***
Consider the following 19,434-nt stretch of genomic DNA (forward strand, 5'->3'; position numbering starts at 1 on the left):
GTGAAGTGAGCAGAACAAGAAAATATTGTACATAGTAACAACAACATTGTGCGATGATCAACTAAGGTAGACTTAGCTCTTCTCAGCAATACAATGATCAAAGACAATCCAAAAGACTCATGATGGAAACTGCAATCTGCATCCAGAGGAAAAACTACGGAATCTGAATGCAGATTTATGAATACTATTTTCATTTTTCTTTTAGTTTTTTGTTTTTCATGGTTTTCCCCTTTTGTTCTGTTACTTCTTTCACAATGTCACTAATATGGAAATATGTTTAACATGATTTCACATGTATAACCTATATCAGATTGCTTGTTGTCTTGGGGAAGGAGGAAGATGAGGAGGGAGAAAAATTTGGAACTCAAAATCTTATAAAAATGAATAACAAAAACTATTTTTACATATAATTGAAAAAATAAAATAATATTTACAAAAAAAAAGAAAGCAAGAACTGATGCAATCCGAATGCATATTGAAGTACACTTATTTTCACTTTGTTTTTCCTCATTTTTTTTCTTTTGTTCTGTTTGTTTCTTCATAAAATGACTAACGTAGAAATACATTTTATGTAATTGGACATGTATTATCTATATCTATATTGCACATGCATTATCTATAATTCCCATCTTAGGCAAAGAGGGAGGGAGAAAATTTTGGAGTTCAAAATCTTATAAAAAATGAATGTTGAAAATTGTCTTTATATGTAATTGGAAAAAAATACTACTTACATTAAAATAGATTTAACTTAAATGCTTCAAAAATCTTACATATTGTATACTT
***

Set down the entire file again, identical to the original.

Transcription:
Consider the following 19,434-nt stretch of genomic DNA (forward strand, 5'->3'; position numbering starts at 1 on the left):
GTGAAGTGAGCAGAACAAGAAAATATTGTACATAGTAACAACAACATTGTGCGATGATCAACTAAGGTAGACTTAGCTCTTCTCAGCAATACAATGATCAAAGACAATCCAAAAGACTCATGATGGAAACTGCAATCTGCATCCAGAGGAAAAACTACGGAATCTGAATGCAGATTTATGAATACTATTTTCATTTTTCTTTTAGTTTTTTGTTTTTCATGGTTTTCCCCTTTTGTTCTGTTACTTCTTTCACAATGTCACTAATATGGAAATATGTTTAACATGATTTCACATGTATAACCTATATCAGATTGCTTGTTGTCTTGGGGAAGGAGGAAGATGAGGAGGGAGAAAAATTTGGAACTCAAAATCTTATAAAAATGAATAACAAAAACTATTTTTACATATAATTGAAAAAATAAAATAATATTTACAAAAAAAAAGAAAGCAAGAACTGATGCAATCCGAATGCATATTGAAGTACACTTATTTTCACTTTGTTTTTCCTCATTTTTTTTCTTTTGTTCTGTTTGTTTCTTCATAAAATGACTAACGTAGAAATACATTTTATGTAATTGGACATGTATTATCTATATCTATATTGCACATGCATTATCTATAATTCCCATCTTAGGCAAAGAGGGAGGGAGAAAATTTTGGAGTTCAAAATCTTATAAAAAATGAATGTTGAAAATTGTCTTTATATGTAATTGGAAAAAAATACTACTTACATTAAAATAGATTTAACTTAAATGCTTCAAAAATCTTACATATTGTATACTT